[Beyond PlayStation] Hive Jump Review
2D sci-fi action platformer Hive Jump is now out on Nintendo Switch. Come learn more about this Kickstarter funded release in our Hive Jump review!
Hive Jump is a 2D action platformer that was successfully funded on Kickstarter back in 2014. The game has been out on PC for over a year now, and it made its way to the Nintendo Wii U before finally landing on the Nintendo Switch. Hive Jump features randomly generated levels and a roguelike system, which may keep some of you from playing the game if youâ€™re not a fan of roguelike mechanics. It’s your job to clean out the hives you enter with a solid dose of bullets and grenades for that extra freshness feel. You can play the game solo or in co-op with three other buddies, for which Iâ€™d suggest docking the console so that you can have fun while playing on the TV screen.
The gameplay is the tried and true side-scrolling run and gun action you all know and love, with weapons that donâ€™t run on ammo but that can overheat if you use them too much. You also have powerful grenades that can be used to deal considerable damage to large enemies or to completely destroy smaller enemies in one go, and since theyâ€™re pretty much overpowered, you will be limited to how many grenades you can carry with you at any given time. You also have a jetpack that allows you to jump and hover as needed, which is mapped to the ZL button. The jetpack is pretty handy for getting to otherwise unreachable areas, as well as to quickly put some distance between you and your enemies. Since your walking speed is a bit on the slow side, using the jetpack is a must.
The levels are randomly generated, and you will need to traverse the maze-like areas and destroy all enemies you find as you go or else they will quickly overwhelm you and tear you to pieces. Enemies come in different shapes and sizes, and the general rule is that the bigger an enemy, the harder it will be to kill it. Inside of the hives, you will also find some challenge rooms to sink your teeth into before making your way to the areaâ€™s exit and progress to the next section of the game.
What I like about the game is that you can play at your own pace since you are allowed to take your time and complete the levels as you want to. If you want to do absolutely everything a hive has to offer, then that is totally your choice, but you can also do the bare minimum to exit the do some damage and get out of the hive as fast as you can. There is a good reason for sticking around and doing everything in a level, you will be rewarded with upgrades and more grenades or bombs, so be sure to open the small and large silver chests you find as you explore each hive.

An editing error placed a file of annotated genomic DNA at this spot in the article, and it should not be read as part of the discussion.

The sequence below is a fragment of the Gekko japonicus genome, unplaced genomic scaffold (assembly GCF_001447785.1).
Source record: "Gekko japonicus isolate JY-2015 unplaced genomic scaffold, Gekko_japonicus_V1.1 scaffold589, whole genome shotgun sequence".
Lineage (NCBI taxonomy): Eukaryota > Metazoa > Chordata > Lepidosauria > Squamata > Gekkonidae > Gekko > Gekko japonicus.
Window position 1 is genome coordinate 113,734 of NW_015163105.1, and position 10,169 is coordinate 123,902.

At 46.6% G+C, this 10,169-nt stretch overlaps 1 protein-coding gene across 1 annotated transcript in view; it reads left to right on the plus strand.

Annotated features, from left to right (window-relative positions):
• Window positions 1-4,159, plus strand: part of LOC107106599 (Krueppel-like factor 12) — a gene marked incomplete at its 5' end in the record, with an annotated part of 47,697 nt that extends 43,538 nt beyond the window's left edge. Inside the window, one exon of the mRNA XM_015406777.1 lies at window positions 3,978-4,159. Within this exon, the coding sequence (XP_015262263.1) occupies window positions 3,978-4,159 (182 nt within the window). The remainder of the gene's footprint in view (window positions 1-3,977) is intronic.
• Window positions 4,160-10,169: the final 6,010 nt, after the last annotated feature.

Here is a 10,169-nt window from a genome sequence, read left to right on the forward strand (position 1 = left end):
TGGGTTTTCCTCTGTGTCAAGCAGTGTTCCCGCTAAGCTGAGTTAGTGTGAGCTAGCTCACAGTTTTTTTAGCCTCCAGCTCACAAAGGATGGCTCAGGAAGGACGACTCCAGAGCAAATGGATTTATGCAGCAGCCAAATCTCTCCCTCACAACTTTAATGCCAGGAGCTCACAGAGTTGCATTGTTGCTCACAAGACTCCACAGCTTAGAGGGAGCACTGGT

The levels look very much the same without any big variety between them, with the same types of elements for the elements and enemies you will face, which might make this one harder for the visually impaired, as they might not be able to tell the differences between the backgrounds and the enemies in front of them due to how they mix together â€“ a bit more variation would certainly go a long way. The game does pay homage to the 16-bit games of ages past with its art style and overall feel, so this was sorta expected, but it is something that you should know about.
As you defeat enemies, you will get to collect the weird yellow goo they leave behind. This goo is actually going to act like the in-game currency, and itâ€™s what youâ€™ll be using to unlock new weapons and grenades and bombs, as well as to upgrade your weapons so that they can be even more powerful. You can also unlock new skins and icons after completing a set number of levels, which will be nice to use for customizing your experience as you play in single-player or in co-op.
Hive Jump is a fun, and challenging 2D procedurally generated action platformer on Nintendo Switch that might feel a bit repetitive for some of you, especially if you donâ€™t like roguelike experiences with randomly produced levels to play. The game has its flaws, but once you get into the groove, you can have fun on your own or with some fun co-op sessions.
This Hive Jump review is based on a Nintendo Switch copy provided by Graphite Lab.